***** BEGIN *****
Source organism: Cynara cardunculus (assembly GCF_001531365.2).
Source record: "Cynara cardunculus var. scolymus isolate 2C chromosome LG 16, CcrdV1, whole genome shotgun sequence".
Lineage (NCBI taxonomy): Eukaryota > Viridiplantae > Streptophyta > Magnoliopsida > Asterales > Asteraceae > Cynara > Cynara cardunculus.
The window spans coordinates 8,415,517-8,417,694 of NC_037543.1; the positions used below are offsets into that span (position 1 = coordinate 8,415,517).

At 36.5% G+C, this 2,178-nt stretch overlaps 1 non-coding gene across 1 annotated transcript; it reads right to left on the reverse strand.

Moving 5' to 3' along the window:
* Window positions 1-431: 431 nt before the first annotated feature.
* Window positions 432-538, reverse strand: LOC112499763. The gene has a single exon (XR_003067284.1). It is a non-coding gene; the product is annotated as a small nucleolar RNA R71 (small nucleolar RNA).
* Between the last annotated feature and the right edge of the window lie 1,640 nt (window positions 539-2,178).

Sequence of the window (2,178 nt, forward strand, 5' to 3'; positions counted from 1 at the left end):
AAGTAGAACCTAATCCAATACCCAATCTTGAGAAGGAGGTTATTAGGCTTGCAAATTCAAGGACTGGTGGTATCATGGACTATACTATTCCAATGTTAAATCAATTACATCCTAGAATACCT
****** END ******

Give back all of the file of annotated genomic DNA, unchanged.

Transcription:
Source organism: Cynara cardunculus (assembly GCF_001531365.2).
Source record: "Cynara cardunculus var. scolymus isolate 2C chromosome LG 16, CcrdV1, whole genome shotgun sequence".
Lineage (NCBI taxonomy): Eukaryota > Viridiplantae > Streptophyta > Magnoliopsida > Asterales > Asteraceae > Cynara > Cynara cardunculus.
The window spans coordinates 8,415,517-8,417,694 of NC_037543.1; the positions used below are offsets into that span (position 1 = coordinate 8,415,517).

At 36.5% G+C, this 2,178-nt stretch overlaps 1 non-coding gene across 1 annotated transcript; it reads right to left on the reverse strand.

Moving 5' to 3' along the window:
* Window positions 1-431: 431 nt before the first annotated feature.
* Window positions 432-538, reverse strand: LOC112499763. The gene has a single exon (XR_003067284.1). It is a non-coding gene; the product is annotated as a small nucleolar RNA R71 (small nucleolar RNA).
* Between the last annotated feature and the right edge of the window lie 1,640 nt (window positions 539-2,178).

Sequence of the window (2,178 nt, forward strand, 5' to 3'; positions counted from 1 at the left end):
AAGTAGAACCTAATCCAATACCCAATCTTGAGAAGGAGGTTATTAGGCTTGCAAATTCAAGGACTGGTGGTATCATGGACTATACTATTCCAATGTTAAATCAATTACATCCTAGAATACCT